While the proposal sounds promising in principal — a way to balance inequities between, say, fine-dining servers and bartenders earning nearly six figures a year and their colleagues in the kitchen earning $13 an hour — critics say the new rules could invite trouble. The rules, they say, would allow employers to distribute the pooled tips to anyone, including salaried managers or even themselves. (Worth noting: Some restaurants have opted out of the messy tipping system altogether; instead, they add a service charge to checks to pay employees equally.)
Molly Elkin, an attorney who represents workers in cases brought under the Fair Labor Standards Act, said it’s delusional to think that employers will take server tips and share them only with back-of-the-house employees, instantly creating one happy restaurant family. She compares the pay-equity fantasy to the trickle-down economics that the Trump administration and the GOP are promising with their tax bill.
“I just don’t see that happening in reality,” emailed Elkin, a partner at the Washington law firm Woodley & McGillivary. “The proposed rule does nothing more than authorize wage theft on the part of the employer. The employer can simply pocket the tips, and Trump’s [Labor Department] will not care.”
Jayaraman, the ROC president, said the new rules could have an even darker side. More than two-thirds of tipped employees in American restaurants are women, and they don’t all work in upscale restaurants with leather banquettes, 200-bottle wine lists and genteel diners. They work at IHOP, Applebee’s and similar national chains, Jayaraman said. They earn, according to the Bureau of Labor Statistics, an average annual wage of $24,410, though the agency’s figures may be lower than the actual incomes due to underreporting.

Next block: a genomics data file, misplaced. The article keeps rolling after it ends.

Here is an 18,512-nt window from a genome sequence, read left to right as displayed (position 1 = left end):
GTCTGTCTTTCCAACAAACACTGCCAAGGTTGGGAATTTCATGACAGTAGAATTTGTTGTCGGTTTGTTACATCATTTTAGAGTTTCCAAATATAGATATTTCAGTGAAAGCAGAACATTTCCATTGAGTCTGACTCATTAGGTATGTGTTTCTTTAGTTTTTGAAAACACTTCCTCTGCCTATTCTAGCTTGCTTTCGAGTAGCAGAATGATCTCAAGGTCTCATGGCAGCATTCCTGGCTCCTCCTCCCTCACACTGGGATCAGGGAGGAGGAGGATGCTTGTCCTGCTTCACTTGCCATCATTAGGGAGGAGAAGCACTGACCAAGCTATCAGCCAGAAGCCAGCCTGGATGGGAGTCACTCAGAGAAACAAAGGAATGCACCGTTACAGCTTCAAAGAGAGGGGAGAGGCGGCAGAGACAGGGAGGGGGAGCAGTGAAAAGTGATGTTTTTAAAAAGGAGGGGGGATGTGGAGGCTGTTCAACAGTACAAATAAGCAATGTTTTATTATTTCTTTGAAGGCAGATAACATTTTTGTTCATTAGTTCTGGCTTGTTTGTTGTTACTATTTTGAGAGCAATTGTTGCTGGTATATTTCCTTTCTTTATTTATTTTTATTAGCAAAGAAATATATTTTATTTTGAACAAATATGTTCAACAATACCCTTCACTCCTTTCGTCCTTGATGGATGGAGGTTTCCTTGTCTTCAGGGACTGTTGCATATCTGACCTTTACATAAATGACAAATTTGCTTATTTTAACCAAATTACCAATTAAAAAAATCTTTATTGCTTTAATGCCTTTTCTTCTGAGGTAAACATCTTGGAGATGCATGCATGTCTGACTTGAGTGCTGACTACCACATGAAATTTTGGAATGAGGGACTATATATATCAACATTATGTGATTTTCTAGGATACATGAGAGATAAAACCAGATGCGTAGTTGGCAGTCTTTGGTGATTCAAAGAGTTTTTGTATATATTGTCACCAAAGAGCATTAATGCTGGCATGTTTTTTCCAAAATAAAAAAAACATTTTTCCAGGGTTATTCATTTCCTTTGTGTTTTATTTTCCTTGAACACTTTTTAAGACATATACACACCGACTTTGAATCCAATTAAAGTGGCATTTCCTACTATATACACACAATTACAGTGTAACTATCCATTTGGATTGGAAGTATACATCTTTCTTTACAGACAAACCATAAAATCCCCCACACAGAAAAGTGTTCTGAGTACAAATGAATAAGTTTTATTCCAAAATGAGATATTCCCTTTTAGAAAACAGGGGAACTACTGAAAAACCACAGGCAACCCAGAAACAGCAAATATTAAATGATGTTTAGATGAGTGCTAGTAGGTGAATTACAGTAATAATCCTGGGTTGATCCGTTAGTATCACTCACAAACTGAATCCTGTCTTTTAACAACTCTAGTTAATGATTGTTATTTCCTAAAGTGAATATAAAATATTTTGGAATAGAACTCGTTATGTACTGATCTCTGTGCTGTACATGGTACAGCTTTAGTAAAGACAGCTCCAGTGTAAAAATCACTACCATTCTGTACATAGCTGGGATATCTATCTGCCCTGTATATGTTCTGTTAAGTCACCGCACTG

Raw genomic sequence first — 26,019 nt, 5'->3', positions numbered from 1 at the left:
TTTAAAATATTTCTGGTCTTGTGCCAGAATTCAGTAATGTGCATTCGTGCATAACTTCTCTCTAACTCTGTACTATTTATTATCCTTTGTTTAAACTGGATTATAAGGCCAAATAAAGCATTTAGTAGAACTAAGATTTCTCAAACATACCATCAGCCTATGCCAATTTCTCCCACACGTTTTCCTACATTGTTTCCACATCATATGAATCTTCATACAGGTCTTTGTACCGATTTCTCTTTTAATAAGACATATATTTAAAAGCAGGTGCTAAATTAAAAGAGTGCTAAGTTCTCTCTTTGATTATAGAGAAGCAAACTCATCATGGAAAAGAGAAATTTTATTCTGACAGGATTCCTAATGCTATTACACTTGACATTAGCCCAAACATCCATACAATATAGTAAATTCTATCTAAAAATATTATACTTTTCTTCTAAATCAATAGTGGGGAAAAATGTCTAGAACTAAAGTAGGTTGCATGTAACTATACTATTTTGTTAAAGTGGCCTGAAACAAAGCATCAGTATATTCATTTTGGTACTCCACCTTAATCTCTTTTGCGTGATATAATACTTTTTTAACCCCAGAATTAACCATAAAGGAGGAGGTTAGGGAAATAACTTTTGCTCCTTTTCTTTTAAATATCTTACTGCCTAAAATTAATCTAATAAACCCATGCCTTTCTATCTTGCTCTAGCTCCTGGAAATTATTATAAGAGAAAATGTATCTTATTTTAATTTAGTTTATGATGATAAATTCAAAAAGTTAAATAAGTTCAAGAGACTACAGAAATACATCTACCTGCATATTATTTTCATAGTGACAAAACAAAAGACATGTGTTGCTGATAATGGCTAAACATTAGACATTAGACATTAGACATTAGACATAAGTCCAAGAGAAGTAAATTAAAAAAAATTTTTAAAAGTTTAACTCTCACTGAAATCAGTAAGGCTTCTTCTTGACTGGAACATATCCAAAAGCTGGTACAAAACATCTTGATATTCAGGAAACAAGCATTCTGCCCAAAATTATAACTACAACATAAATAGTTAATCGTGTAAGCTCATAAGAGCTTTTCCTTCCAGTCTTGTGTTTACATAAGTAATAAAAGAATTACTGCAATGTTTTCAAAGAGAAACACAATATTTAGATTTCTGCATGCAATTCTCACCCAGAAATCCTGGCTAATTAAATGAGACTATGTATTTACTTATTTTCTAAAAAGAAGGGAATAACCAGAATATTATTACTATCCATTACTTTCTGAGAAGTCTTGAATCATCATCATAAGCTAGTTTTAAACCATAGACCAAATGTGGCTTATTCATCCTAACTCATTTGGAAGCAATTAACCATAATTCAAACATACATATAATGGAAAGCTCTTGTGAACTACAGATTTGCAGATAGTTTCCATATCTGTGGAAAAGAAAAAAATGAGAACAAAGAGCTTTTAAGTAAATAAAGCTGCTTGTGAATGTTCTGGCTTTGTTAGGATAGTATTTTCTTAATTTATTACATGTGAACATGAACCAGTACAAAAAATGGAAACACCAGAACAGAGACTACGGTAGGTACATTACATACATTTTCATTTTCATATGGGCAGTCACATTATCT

Regardless, Jayaraman points out that women in the restaurant industry, especially those in tipped positions, are routinely subject to sexual harassment. In 2014, ROC and Forward Together issued a report, “The Glass Floor: Sexual Harassment in the Restaurant Industry,” based on nearly 700 surveys of current and former restaurant workers.
In a recent investigation on sexual harassment in the restaurant industry, The Washington Post found women were frequent targets. For example, in 2015, the Equal Employment Opportunity Commission received 5,431 complaints of sexual harassment from women. Of the 2,036 claims that listed an industry, 12.5 percent came from the hotel and food industry, more than any other category, according to the National Women’s Law Center.
Jayaraman said allowing employers to distribute tips will make a bad situation worse for female servers who already tolerate inappropriate behavior from customers to receive decent tips.
“That will exacerbate a problem that already existed,” Jayaraman said.
It’s not clear how many restaurants the new rules would actually affect. In the proposed rules, the Labor Department assumes that “30 percent of all waiters and waitresses and bartenders work in states that prohibit employers from obtaining tips received by employees,” and therefore wouldn’t be affected by the change of rules. Elkin, the attorney, said that in her experience, most large companies don’t pay their employees the full minimum wage, so they wouldn’t be eligible under the new rules to control the workers’ tips.
“They better not get confused and start stealing tips from workers,” she added, “because they’re going to get in trouble.”